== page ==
During the 2011 and 2012 off-seasons, the Angels committed nearly $500 million to major league free agents. In the three subsequent off-seasons, they guaranteed less than $30 million to free agents.
The winter of 2016 may prove to include more of the same relative frugality. The franchise's owner, Arte Moreno, has declined to answer questions from The Times throughout the year; his last comments in December 2015 said his decision to not sign a premier free agent "really gets down to economics."
Since the Angels' season ended in disappointment five weeks ago, General Manager Billy Eppler has taken every precaution to avoid revealing how much Moreno is willing to spend this off-season.
"If we had a set budget," he said last month, "I would not disclose that we had a set budget."
The Angels did agree to give $9 million to Cameron Maybin to play left field next year. They intend to contend, and their offense could be above-average even without further expenditures.
But hints continue to emerge that they will have to pursue the playoffs under significant budgetary constraints. On Wednesday, one surfaced when Eppler revealed the team plans to try out journeyman reliever J.C. Ramirez as a starter in spring training.
They need another starting pitcher or two or three, and they are willing to explore unconventional avenues to unearth those. The select few available as free agents will cost more than normal because there are so few.
In three months as an Angel, Ramirez appeared in 43 games and recorded a 2.91 earned-run average. He throws hard, and Eppler said the organization came to appreciate his control of the strike zone.
"We'll see," Eppler said. "He's durable, there's not a huge depth of starting pitchers accessible, and I'm curious to see what it looks like."
Ramirez expressed immediate interest when Eppler broached the subject; he has already started training in preparation in his native Nicaragua. The 28-year-old right-hander told a newspaper there this week the team told him his move is connected to the free-agent market.
"They explained to me that the Angels do not plan to do big contracts for the upcoming season, especially to fill the final two starting spots," Ramirez said in Spanish to Hoy. "In any case, they told me that the position in the bullpen is there for me, but their intention is to see me as a starter."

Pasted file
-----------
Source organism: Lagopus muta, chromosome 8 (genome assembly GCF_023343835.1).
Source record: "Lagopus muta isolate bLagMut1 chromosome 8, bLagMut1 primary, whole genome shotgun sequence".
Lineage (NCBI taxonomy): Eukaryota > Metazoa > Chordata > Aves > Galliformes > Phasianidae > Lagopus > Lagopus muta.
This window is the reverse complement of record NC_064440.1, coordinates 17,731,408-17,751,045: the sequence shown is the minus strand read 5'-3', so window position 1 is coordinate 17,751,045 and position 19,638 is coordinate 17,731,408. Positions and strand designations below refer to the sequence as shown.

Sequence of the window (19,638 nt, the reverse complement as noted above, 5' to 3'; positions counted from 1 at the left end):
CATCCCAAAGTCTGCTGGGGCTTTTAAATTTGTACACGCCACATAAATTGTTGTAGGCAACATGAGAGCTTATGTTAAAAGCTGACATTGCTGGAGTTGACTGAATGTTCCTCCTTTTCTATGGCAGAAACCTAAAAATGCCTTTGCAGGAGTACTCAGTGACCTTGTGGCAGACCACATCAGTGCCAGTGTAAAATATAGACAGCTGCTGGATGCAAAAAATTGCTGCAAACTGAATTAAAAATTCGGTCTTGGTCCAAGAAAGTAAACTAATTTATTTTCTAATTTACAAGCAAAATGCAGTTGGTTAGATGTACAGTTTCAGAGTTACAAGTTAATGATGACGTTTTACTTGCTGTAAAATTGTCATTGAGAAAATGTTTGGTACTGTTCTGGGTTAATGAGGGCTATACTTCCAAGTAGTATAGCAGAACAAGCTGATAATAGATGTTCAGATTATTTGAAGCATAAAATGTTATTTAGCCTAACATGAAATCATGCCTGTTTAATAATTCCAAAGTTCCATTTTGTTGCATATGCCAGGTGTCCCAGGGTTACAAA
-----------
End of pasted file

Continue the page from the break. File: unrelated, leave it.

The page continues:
If what the pitcher described is true, the Angels will be forced to seek improvement via the trade market. Their inventory of minor league talent to trade is severely limited, which does not bode well for their 2017 chances.
Eppler said he had no comment on Ramirez's claim.
The Angels re-signed right-hander Andrew Bailey to a one-year, $1-million contract Wednesday, with additional incentives available to the 32-year-old former rookie of the year who will compete to fill the club's closer role.
Bailey appeared in 12 games for the Angels in September, logging six saves while recording a 2.38 ERA. His hometown Philadelphia Phillies had released him Aug. 6, and Eppler reached out to him a week later. They knew each other from shared time with the New York Yankees.
Bailey developed a desirable reputation within the industry for his resilience when he recovered from a full shoulder reconstruction.
"He's a guy that can pitch in a number of roles and obviously garnered some saves for us," Eppler said. "He attacks the strike zone, with no fear in him. He's resilient, a big-time fighter, with big-time character."
After agreeing to a minor league contract, Bailey pitched his way up from triple A, then was entrusted with the closer's role. At the time, Huston Street and Cam Bedrosian were injured. Bailey, Street and Bedrosian are the current contenders to close in 2017.
"Options are a good thing," Eppler said.
To make room for Bailey on the 40-man roster, the Angels designated for assignment outfielder Shane Robinson. Robinson, 32, hit .173 in 98 at-bats last season. … Jered Weaver's agent, Scott Boras, said he expects a robust market for his 34-year-old client. "He's had a great deal of success," he said. "I think in the starting pitcher market, he will have a value and a place for a number of teams." … Mike Trout lost to Jose Altuve for most outstanding player in the American League, an MLB Players' Assn. award voted on by the players.